incontinent

adjective
in·​con·​ti·​nent | \ (ˌ)in-ˈkän-tə-nənt How to pronounce incontinent (audio) \

Definition of incontinent

 (Entry 1 of 2)

: not continent: such as
a : unable to voluntarily control retention of urine or feces in the body
b(1) : lacking self-restraint
(2) : not being under control

incontinent

adverb

Definition of incontinent (Entry 2 of 2)

Examples of incontinent in a Sentence

Adjective special products for incontinent patients
Recent Examples on the Web: Adjective By her early 30s, the after-effects of the radiation had damaged her colon to the point where Burgess-Stocks became incontinent. Colleen Murphy, Health.com, 29 Nov. 2021 In rapidly aging Japan, more diapers are used by older, incontinent people than by babies. New York Times, 15 Nov. 2021 Karreon had autism and was developmentally disabled, incontinent, non-verbal and partially blind, according to a search warrant affidavit filed in Clark County Superior Court. oregonlive, 28 May 2021 Karreon was autistic, developmentally disabled, incontinent, non-verbal and partially blind, according to the affidavit. oregonlive, 14 Apr. 2021 Listen at one point or another, many of us have dated a gross guy who is verbally incontinent and causes a wildfire fight amongst lady friends. Roxanne Adamiyatt, Town & Country, 26 Sep. 2020 Nonskid rugs are great in homes with golden-age dogs that may become incontinent because of kidney disease or as a side effect of heart medication, to name just a couple of potential causes. Kim Campbell Thornton Andrews Mcmeel, Star Tribune, 28 Aug. 2020 Already incontinent, now Benton couldn’t walk or lift himself out of a chair or bed. Jessica Ravitz, ajc, 25 Apr. 2020 Over a period of days, this patient, who had heart disease, diabetes and moderate cognitive impairment, stopped walking and became incontinent and profoundly lethargic. Judith Graham, CNN, 23 Apr. 2020 See More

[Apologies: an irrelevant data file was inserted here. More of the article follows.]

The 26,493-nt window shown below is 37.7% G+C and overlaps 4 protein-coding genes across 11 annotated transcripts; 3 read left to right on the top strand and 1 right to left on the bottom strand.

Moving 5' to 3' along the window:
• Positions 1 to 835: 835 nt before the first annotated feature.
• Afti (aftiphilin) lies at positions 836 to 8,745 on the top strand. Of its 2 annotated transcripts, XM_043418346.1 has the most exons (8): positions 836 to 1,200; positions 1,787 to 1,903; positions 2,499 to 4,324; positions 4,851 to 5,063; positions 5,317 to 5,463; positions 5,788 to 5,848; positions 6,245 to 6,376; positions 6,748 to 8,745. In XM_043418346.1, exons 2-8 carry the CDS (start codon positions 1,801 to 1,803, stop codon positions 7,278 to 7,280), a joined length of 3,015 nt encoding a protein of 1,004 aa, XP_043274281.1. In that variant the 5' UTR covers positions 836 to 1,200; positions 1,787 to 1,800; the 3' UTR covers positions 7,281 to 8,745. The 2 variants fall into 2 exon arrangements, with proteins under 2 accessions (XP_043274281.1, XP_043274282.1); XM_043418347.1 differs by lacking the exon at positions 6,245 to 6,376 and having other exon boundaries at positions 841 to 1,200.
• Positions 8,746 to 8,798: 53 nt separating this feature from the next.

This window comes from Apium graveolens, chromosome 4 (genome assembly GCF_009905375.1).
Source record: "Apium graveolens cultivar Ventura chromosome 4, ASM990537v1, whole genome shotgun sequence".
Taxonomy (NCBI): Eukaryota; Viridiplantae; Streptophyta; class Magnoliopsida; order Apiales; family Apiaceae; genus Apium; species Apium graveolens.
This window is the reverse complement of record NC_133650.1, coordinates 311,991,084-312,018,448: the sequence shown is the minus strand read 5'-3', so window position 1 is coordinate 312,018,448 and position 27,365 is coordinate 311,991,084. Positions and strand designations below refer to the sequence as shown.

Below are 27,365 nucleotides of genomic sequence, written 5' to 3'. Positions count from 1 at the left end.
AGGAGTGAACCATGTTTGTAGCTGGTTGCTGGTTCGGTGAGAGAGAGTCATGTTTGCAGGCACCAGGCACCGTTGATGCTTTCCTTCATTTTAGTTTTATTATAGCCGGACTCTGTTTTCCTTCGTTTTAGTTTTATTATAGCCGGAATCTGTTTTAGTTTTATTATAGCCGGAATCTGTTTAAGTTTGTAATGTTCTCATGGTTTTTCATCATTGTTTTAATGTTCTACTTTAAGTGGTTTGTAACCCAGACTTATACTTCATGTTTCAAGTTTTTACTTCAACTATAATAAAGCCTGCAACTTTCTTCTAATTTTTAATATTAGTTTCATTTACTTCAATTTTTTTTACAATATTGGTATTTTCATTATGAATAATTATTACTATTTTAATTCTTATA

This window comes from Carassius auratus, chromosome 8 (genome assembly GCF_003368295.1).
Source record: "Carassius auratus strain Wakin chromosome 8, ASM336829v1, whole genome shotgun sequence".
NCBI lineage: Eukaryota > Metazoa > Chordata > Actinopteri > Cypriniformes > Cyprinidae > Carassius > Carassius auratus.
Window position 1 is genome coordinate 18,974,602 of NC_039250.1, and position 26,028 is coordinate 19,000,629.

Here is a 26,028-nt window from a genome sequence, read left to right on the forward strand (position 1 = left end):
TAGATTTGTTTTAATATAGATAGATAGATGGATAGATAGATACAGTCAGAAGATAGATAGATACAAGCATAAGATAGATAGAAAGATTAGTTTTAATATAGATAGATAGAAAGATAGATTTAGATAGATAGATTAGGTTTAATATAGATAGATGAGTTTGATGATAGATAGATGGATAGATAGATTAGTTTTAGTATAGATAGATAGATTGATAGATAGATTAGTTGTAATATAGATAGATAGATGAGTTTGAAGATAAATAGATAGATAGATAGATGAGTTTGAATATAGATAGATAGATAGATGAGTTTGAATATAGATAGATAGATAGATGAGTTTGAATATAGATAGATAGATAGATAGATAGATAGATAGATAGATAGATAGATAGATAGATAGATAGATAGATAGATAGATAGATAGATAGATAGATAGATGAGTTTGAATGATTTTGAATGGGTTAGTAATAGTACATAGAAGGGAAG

These example sentences are selected automatically from various online news sources to reflect current usage of the word 'incontinent.' Views expressed in the examples do not represent the opinion of Merriam-Webster or its editors. Send us feedback.

First Known Use of incontinent

Adjective

14th century, in the meaning defined above

Adverb

15th century, in the meaning defined above

History and Etymology for incontinent

Adjective

Middle English, from Anglo-French or Latin; Anglo-French, from Latin incontinent-, incontinens, from in- + continent-, continens continent

Adverb

Middle English, from Anglo-French, from Late Latin in continenti

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Time Traveler for incontinent

Time Traveler

The first known use of incontinent was in the 14th century

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Dictionary Entries Near incontinent

incontinency

incontinent

incontinently

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Cite this Entry

“Incontinent.” Merriam-Webster.com Dictionary, Merriam-Webster, https://www.merriam-webster.com/dictionary/incontinent. Accessed 20 May. 2022.

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More Definitions for incontinent

incontinent

adjective
in·​con·​ti·​nent | \ (ˈ)in-ˈkänt-ᵊn-ənt How to pronounce incontinent (audio) \

Medical Definition of incontinent

: not continent especially : unable to retain a bodily discharge (as urine) voluntarily

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